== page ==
• Children need to be able to persist and continue trying when they encounter a challenge, remembering that challenges can, and often will, bring frustration and difficulty. Some children’s temperaments will see them try and try with little or no adult involvement, whilst other children will need us to help them build a growth mindset and related skills.  If your child becomes really frustrated, give them time and space to calm down before you support them with trying again.  Use real life examples to remind them that they are someone who can try and try, and fail, and keep trying! Remind them that the first time they walked, they only took one or two steps and fell, and they kept falling down for quite a while; but they kept trying and trying, and all that practice made them the strong runner they are today! And remember, you are their greatest role model, so let them see you try, and try, and fail, and keep trying! 
  • Children need to be able to follow simple rules.  You will have family rules, there will be rules at their early learning centre, rules at swimming lessons, and their friend’s house.  When they transition to school there will be new and different rules and expectations for them to follow.  When we help children understand the WHY behind a rule this can help them with accepting and supporting the rule.  You can drive along and ask your child why we have to stop at the red light.  You can ask why they must wear a hat when they are outside.  And why you have a rule that you don’t pull the cat’s tail!  And continue these discussions as more rules come into their life.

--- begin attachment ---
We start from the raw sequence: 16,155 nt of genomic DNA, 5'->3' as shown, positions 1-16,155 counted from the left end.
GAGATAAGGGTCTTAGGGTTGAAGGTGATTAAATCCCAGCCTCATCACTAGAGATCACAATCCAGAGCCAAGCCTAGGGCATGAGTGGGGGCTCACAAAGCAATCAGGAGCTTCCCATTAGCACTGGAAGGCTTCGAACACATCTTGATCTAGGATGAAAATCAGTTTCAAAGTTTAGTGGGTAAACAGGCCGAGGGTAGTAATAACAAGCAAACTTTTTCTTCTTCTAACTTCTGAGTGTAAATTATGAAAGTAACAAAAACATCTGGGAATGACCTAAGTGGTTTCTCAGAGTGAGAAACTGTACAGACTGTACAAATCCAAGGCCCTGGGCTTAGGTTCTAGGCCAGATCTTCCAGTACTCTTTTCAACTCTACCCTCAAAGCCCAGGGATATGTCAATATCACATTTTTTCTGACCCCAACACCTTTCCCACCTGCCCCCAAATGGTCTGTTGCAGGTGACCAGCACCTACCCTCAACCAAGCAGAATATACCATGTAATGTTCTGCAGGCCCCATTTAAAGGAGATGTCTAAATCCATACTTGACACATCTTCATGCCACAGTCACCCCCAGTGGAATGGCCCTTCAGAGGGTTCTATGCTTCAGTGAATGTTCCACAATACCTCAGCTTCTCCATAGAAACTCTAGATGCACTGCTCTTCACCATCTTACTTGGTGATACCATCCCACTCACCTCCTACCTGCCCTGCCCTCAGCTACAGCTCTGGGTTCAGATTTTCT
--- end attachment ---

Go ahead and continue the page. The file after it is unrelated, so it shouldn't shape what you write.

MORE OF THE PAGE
• And we need to see our children growing and developing in their independence.  Do they carry their own bag into kindy?  Do they try and open their lunch box on their own? Can they change their own clothes if they got all wet during water play? It’s ok if they can’t do these things yet; the key is to encourage them to try and to help them build their skills and abilities to do these things.  At home you could set them the task of being the person who sets the table for dinner (without worrying about which spots the knives and forks end up in!) Or they could be responsible for making sure the dog’s water bowl is full each morning, or that the pot of mint gets watered each afternoon.  

Remember that kindy is the year where they build and further develop skills like the ones above, and they will continue to grow in these areas when they are in Prep, Grade 1 and beyond; the learning doesn’t stop! Our job is to accept, and celebrate, where they are now (knowing that their friends will all be at different places in their development) and support them to take that next little step on their life long learning adventure.